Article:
Batik – The application of hot wax onto cloth to create a pattern or design
Note: When dye is applied the waxed area resists the colour. Once dry, successive applications of wax and dye can be applied in layers to create intricate patterns. The process can often be found on textiles from Indonesia and India.
To remember what batik is, recall the following mnemonic.
The bat was seeking (batik) a way to wax it's wings.
Batik is often created using a pen like tool known as a canting, which is made up of a copper container with a spout for the wax to pour from, and a wooden handle. The process of creating batik work by hand using a canting is also known as batik tulis (written batik).
The image above shows the level of detail that can be achieved by an experienced batik artist. This work would have been created by applying wax to all the areas of the design that needs no colour, when this work is finished, a layer of dye is painted on. The wax would then be removed before another layer of wax is added along with more dye. This process of adding and removing layers of wax can be repeated several times to create intricate designs with multiple colours.
For this project we're going to be creating a batik patterned t-shirt using glue instead of wax.
You will need PVA glue, scissors, a pencil, paper, tape, cardboard, coloured dye (make sure it's a dye that can withstand washing) and a plain white t-shirt.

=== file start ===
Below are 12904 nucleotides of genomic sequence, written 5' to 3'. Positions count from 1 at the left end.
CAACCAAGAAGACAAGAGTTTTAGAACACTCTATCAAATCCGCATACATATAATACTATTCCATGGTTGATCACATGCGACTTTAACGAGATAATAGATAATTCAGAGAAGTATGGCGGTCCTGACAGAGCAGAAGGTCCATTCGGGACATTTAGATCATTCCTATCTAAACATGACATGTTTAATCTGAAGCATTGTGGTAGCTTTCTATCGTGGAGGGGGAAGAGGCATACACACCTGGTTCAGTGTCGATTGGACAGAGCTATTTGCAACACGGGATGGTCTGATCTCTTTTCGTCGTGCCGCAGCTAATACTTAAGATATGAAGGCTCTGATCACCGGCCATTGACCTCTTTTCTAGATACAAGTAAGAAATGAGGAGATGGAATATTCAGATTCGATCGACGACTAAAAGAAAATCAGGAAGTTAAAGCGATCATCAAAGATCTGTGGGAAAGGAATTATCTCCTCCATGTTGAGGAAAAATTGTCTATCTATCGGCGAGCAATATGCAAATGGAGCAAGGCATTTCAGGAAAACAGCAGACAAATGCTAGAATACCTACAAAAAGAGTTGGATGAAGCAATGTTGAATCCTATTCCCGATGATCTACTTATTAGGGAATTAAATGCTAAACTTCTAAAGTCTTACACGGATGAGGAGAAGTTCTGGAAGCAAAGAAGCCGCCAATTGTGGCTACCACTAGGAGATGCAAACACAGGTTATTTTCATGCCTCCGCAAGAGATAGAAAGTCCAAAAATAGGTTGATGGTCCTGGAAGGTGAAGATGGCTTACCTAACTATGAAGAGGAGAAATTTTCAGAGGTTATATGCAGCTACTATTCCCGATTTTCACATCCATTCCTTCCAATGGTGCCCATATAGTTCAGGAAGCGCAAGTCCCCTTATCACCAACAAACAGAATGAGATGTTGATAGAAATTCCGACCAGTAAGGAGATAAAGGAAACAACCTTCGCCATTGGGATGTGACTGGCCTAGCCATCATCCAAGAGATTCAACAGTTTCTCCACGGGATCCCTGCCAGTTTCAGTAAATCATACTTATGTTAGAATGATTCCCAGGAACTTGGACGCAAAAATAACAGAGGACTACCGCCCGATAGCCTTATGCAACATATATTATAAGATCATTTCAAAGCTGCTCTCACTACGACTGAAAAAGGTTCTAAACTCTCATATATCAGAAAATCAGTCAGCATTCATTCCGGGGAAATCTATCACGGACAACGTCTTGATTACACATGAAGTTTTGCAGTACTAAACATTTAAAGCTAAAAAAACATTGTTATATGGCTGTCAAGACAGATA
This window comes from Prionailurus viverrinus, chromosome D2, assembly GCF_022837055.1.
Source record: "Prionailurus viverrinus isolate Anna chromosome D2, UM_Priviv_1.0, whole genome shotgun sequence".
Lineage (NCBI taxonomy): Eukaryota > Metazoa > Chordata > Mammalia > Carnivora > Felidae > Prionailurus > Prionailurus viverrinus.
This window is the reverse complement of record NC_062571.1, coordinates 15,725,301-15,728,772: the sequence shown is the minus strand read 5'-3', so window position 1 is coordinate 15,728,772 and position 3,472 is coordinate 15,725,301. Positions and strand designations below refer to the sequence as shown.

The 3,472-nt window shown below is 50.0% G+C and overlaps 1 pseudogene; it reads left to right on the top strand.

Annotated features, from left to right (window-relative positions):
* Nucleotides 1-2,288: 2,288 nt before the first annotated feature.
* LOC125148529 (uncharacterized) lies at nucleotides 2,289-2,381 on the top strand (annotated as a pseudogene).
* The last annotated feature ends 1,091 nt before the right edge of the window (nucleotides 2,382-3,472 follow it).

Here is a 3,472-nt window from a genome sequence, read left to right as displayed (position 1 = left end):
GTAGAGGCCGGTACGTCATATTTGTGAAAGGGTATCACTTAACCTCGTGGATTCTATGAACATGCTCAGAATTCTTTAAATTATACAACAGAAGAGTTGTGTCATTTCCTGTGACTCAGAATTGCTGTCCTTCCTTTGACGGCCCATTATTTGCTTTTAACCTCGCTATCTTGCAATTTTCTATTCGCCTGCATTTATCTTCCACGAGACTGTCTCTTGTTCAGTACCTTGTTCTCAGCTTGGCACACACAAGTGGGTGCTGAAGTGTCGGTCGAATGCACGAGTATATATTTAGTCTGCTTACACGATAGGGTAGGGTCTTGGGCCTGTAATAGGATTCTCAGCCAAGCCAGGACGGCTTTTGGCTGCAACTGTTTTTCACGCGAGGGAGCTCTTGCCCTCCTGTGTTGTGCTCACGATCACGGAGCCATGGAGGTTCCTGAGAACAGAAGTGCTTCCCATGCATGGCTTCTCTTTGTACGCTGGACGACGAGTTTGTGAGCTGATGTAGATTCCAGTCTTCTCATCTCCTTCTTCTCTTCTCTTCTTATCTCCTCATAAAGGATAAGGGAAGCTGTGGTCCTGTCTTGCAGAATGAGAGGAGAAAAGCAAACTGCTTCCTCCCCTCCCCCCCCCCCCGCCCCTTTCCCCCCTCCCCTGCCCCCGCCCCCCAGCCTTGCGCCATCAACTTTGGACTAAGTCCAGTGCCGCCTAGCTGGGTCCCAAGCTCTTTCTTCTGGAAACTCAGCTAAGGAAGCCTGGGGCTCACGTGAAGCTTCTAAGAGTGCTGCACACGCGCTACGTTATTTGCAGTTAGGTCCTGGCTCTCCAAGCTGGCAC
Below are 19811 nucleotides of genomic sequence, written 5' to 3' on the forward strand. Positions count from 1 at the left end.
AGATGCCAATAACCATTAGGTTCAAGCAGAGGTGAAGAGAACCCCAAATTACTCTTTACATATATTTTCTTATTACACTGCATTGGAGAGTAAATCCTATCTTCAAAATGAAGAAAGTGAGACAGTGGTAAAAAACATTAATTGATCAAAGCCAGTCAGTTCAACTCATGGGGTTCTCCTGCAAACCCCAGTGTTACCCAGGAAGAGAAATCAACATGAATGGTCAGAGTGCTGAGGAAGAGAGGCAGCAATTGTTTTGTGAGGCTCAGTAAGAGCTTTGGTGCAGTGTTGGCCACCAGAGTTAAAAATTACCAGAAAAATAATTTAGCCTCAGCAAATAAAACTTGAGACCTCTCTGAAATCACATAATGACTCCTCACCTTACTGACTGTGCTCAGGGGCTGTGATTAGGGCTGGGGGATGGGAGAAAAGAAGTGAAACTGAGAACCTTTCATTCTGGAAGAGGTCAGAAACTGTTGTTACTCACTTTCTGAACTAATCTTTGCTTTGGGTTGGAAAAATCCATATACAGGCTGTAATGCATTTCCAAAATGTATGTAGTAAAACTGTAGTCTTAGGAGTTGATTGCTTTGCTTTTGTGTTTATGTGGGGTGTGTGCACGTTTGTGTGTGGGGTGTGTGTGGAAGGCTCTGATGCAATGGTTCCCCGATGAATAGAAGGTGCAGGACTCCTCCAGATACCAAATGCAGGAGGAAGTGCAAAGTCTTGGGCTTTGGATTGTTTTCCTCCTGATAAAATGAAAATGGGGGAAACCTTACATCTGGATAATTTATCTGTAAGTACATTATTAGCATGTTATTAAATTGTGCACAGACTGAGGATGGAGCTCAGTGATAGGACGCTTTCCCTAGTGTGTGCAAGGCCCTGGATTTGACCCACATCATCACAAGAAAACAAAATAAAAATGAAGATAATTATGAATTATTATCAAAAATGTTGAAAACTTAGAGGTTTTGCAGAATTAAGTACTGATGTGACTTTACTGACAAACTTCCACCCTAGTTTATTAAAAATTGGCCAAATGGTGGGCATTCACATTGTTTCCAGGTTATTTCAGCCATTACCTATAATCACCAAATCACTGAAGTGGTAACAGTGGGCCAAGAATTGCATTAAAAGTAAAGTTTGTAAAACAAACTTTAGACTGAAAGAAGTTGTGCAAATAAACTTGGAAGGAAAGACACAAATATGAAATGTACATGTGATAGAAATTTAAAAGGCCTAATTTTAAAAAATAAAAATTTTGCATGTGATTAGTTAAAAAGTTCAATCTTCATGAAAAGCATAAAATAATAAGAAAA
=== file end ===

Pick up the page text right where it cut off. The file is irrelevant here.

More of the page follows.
To start we're going to make a simple canting (cone) out of paper. First cut out a piece of paper that's roughly 15 x 15cm.
Now roll the piece of paper over to make a cone shape, making sure there's a small hole at the bottom, then tape the paper in place. This will act as your canting for your glue.
You may need to practice using your canting first on some scrap paper so you know how quickly the glue will flow out and can adjust the size of the hole if it's too fast or slow. Start by pouring a small amount of glue into the canting while holding it level so the glue doesn't pour straight out.
Next draw around your t-shirt onto some cardboard.
Cut the t-shirt shape out of the cardboard, this will keep the shirt ridged and make sure the glue only affects one side.
Place the cardboard inside the t-shirt.
You'll now need to draw out your design in pencil on paper. This can be as abstract as you like, just make sure it's not too complicated for you to go over with glue afterwards. For our t-shirt we've created a floral design as traditional batik work often featured floral imagery.
Once you're happy with your design, copy it onto your t-shirt using a pencil.
Now using your canting, follow the pencil lines with the PVA glue. Once you've traced all the lines in glue, leave it to dry.
Once the glue has dried, you can either paint the t-shirt with your coloured dyes, or submerge the t-shirt if you only intend to use one colour.
When the dye has dried you can wash the glue off in a sink using hot soapy water.
To add more colours and detail to your design you can add more glue to areas of the pattern.
Next you can add your second layer of dye using the same process as before. The main difference here is that the end result will be a mixture of the two dye colours. Below we have painted blue dye onto the t-shirt which has turned our red and yellow into green and purple.
Wash off the glue again using hot soapy water to reveal your final design.